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J Cataract Refract Surg. 2011 Aug;37(8):1434-8. doi: 10.1016/j.jcrs.2011.02.035. Epub 2011 Jun 17.

Risk assessment of simple phacoemulsification in patients on combined anticoagulant and antiplatelet therapy.

Author information

  • 1Goldschleger Eye Institute, Sheba Medical Center, Tel Hashomer, Sackler Faculty of Medicine, Tel Aviv University, Tel Hashomer, Israel. ibarequet@hotmail.com

Abstract

PURPOSE:

To assess the safety of phacoemulsification cataract extraction in patients on combined anticoagulant and antiplatelet treatment.

SETTING:

Goldschleger Eye Institute, Sheba Medical Center, Tel Hashomer, Israel.

DESIGN:

Prospective interventional case series.

METHODS:

Consecutive patients with simple cataract on combined anticoagulant (warfarin) and antiplatelet (aspirin or clopidogrel) treatment who were unable to discontinue the treatment because of a high risk for thromboembolic events were included. Patients had cataract extraction under topical anesthesia with a clear corneal incision (CCI), phacoemulsification, and implantation of a foldable posterior chamber intraocular lens. Prothrombin time-international normalized ratio and platelet functions were evaluated immediately before surgery. Patients were also examined 1 day and 7 days postoperatively. Intraoperative and postoperative ocular bleeding and other related complications were assessed.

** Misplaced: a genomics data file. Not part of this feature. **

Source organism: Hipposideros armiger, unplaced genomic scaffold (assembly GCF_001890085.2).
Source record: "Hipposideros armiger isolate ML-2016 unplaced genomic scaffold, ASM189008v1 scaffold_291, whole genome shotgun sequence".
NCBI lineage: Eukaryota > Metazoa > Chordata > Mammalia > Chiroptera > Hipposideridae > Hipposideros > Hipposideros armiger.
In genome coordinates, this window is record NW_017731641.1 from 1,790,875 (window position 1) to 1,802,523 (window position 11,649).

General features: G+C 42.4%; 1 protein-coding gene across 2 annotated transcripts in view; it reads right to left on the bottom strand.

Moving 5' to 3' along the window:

RESULTS:

Forty patients (51 eyes) with a mean age of 72 years (range 51 to 90 years) had phacoemulsification. Hemorrhagic complications were not observed at surgery or during the 1-week follow-up. Surgical complications included 1 rupture of the capsulorhexis and 1 implantation of a capsular tension ring due to partial zonulysis. No patient had a thromboembolic event.

CONCLUSIONS:

In patients with uncomplicated cataract at high risk for thromboembolic events, phacoemulsification cataract surgery using a CCI under topical needle-free anesthesia was safely performed without discontinuing systemic anticoagulant and antiplatelet treatment.

Copyright © 2011 ASCRS and ESCRS. Published by Elsevier Inc. All rights reserved.

PMID:
21684111
[PubMed - indexed for MEDLINE]
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